by Philip Roth
Philip Roth is one of those authors that people have been telling me for ages I should read. I was visiting with one of my favorite families over the holidays, and I was once again implored to pick up a Roth novel and give it a go. I think, however, that in my zeal to load up my new Kindle, I may have picked the wrong one to start with. It’s not that I didn’t enjoy it, because I did; it’s just that I didn’t finish it and have the irrepressible urge to read every single word he’s ever written.
From the inside book flap: “In this funny and chilling novel, the setting is a small town in the 1940s Midwest, and the subject is the heart of a wounded and ferociously moralistic young woman, one of those implacable American moralists whose "goodness" is a terrible disease. When she was still a child, Lucy Nelson had her alcoholic failure of a father thrown in jail. Ever since then she has been trying to reform the men around her, even if that ultimately means destroying herself in the process. With his unerring portraits of Lucy and her hapless, childlike husband, Roy, Roth has created an uncompromising work of fictional realism, a vision of provincial American piety, yearning, and discontent that is at once pitiless and compassionate.”
Here’s the thing. I get the distinct feeling from all the reviews I’ve read that I’m supposed to dislike Lucy. For example, she’s described variously as chilling, controlling, unforgiving, inflexible, unsympathetic, and deeply flawed. I completely disagree with most of those descriptions, and I can’t decide if it’s because I missed something, or if it’s because I started out liking her and just refused to stop, or if it’s because I’ve had a few of those same things said about me and believe that maybe they’re not altogether negative characteristics to have.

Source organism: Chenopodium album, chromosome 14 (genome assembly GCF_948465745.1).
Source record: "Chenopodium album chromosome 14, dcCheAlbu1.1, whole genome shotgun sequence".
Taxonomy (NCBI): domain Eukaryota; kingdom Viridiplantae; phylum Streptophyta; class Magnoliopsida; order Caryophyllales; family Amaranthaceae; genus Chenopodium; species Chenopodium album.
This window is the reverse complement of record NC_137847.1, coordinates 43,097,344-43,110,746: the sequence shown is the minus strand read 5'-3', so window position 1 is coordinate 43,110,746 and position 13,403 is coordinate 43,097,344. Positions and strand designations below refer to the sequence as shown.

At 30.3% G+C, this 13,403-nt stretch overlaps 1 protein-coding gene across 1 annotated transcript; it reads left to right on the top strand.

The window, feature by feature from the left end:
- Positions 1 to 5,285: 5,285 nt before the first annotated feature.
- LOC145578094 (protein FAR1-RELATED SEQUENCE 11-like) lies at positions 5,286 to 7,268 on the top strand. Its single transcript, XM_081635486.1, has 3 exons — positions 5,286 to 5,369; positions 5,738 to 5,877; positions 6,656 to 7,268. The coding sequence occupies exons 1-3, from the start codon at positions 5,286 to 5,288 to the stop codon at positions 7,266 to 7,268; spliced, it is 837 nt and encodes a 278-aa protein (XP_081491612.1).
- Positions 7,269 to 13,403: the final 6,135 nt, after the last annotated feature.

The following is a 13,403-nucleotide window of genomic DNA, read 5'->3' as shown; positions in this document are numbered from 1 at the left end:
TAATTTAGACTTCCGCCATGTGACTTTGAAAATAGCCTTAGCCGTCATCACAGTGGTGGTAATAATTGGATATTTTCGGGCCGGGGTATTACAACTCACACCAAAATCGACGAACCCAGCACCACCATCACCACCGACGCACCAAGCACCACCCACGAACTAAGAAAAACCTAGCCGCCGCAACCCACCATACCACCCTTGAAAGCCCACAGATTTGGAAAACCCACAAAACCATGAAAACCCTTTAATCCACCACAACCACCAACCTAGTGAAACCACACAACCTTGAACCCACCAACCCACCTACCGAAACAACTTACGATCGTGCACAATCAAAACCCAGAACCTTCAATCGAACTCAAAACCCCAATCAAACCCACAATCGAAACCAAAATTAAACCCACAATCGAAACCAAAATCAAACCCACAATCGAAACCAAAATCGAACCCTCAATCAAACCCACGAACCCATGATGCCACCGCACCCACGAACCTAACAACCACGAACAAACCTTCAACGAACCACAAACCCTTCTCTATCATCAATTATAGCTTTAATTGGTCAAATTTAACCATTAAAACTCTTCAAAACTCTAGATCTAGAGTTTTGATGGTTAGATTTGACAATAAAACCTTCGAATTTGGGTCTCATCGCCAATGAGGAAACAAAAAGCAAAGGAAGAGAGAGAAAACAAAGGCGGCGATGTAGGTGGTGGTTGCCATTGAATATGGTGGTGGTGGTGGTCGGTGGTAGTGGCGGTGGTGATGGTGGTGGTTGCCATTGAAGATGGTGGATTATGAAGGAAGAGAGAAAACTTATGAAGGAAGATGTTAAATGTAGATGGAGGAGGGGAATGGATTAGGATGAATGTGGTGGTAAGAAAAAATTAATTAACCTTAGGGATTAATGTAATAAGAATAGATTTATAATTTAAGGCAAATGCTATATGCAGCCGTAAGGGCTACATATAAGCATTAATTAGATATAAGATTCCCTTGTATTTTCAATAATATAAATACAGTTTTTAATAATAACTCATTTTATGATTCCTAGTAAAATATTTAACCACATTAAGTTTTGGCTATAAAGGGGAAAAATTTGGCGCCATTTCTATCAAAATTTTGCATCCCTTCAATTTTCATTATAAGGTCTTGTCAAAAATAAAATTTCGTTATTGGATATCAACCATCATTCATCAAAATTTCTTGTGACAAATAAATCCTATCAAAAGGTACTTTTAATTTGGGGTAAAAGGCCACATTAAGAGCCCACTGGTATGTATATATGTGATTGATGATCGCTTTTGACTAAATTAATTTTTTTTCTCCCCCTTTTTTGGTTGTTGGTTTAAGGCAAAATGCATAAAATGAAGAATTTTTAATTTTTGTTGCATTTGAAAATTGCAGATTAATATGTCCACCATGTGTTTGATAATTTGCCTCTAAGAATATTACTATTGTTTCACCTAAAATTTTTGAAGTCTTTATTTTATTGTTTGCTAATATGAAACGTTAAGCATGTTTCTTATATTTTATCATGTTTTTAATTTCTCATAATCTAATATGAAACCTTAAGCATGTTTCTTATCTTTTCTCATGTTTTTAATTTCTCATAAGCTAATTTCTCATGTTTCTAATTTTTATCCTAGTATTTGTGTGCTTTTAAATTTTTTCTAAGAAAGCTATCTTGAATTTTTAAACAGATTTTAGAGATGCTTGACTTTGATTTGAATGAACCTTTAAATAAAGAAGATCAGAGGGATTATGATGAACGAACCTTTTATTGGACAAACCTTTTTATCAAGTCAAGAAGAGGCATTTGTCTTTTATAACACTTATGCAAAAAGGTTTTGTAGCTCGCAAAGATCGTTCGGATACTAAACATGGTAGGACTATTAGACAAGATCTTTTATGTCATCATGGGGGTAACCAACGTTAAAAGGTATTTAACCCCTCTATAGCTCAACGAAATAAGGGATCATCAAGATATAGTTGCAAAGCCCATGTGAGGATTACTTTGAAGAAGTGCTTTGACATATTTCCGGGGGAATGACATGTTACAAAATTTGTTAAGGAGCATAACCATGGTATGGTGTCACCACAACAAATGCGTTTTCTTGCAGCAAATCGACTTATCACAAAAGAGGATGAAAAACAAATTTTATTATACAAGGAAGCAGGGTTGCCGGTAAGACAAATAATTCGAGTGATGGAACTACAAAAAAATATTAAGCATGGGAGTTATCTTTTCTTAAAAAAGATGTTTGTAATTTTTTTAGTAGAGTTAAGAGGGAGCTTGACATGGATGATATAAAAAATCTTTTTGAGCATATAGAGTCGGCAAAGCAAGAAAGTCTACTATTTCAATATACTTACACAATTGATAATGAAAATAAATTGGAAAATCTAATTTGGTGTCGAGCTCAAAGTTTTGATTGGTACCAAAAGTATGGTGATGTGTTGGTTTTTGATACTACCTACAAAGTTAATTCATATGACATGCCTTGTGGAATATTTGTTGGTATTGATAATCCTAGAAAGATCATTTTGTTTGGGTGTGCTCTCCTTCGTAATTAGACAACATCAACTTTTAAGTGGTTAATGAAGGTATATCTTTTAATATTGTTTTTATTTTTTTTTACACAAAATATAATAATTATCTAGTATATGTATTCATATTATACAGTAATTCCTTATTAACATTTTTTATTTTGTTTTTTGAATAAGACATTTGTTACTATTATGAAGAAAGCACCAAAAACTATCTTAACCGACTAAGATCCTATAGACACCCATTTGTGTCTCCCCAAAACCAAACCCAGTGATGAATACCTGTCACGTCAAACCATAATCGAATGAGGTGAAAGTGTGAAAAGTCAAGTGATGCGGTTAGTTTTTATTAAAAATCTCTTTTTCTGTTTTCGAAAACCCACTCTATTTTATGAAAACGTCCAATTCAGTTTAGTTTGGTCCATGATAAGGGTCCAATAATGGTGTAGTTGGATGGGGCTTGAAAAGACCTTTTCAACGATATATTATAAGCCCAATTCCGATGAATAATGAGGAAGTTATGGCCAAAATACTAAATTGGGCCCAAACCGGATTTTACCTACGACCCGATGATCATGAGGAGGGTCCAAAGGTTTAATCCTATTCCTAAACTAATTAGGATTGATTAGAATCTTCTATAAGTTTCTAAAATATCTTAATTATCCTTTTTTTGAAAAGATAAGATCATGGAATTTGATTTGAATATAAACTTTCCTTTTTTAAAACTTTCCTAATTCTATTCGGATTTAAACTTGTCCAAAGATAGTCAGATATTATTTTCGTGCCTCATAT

Mostly, I guess, I think they’re one-dimensional observations about a character who is decidedly three-dimensional, and if we’re going to crucify Lucy for having a little bit of a nervous breakdown, then she also deserves to be recognized for her intellect and strength. There’s a scene where she’s sitting at her kitchen table, pregnant with her first child, watching her mother fall apart – again – not because she was beaten by her persistently drunk and unemployed husband, but rather because he left the house after the beating and hasn’t come back home. When he finally raps at the door, Lucy meets him there and does what her mother has never had the backbone to do for herself: she tells her father to leave and not to return. I reread those pages several times, struck not only by Roth’s description of such an awful, debilitatingly moving moment, but also by his ability to make me feel it from multiple perspectives at once. I felt Lucy’s exhilaration and adrenaline, but I also felt her mother’s shame and her father’s humiliation. It’s magnificently written, really.
I suppose, if I try really hard, I can see how some people may think that Lucy’s mean or hard-hearted, but…well, not really. What choice does she have? Her grandparents are classic hands-off enablers, her mother is a co-dependent victim and apparently not willing or able to change that, and Lucy spent her childhood watching the chaos around her and hoping for the best. Yes, she’s puritanical, but we see that all the time when children are parented by neglectful substance abusers. It’s no small wonder that she takes some pretty drastic action once she finally realizes that she’s an adult and can exercise some control over all the lazy, complacent people who have raised her.
I wish I had read this book in college because there are so many facets and intriguing little details that would have made for a great term paper. At the same time, I’m also relieved that the term paper part of my life is over.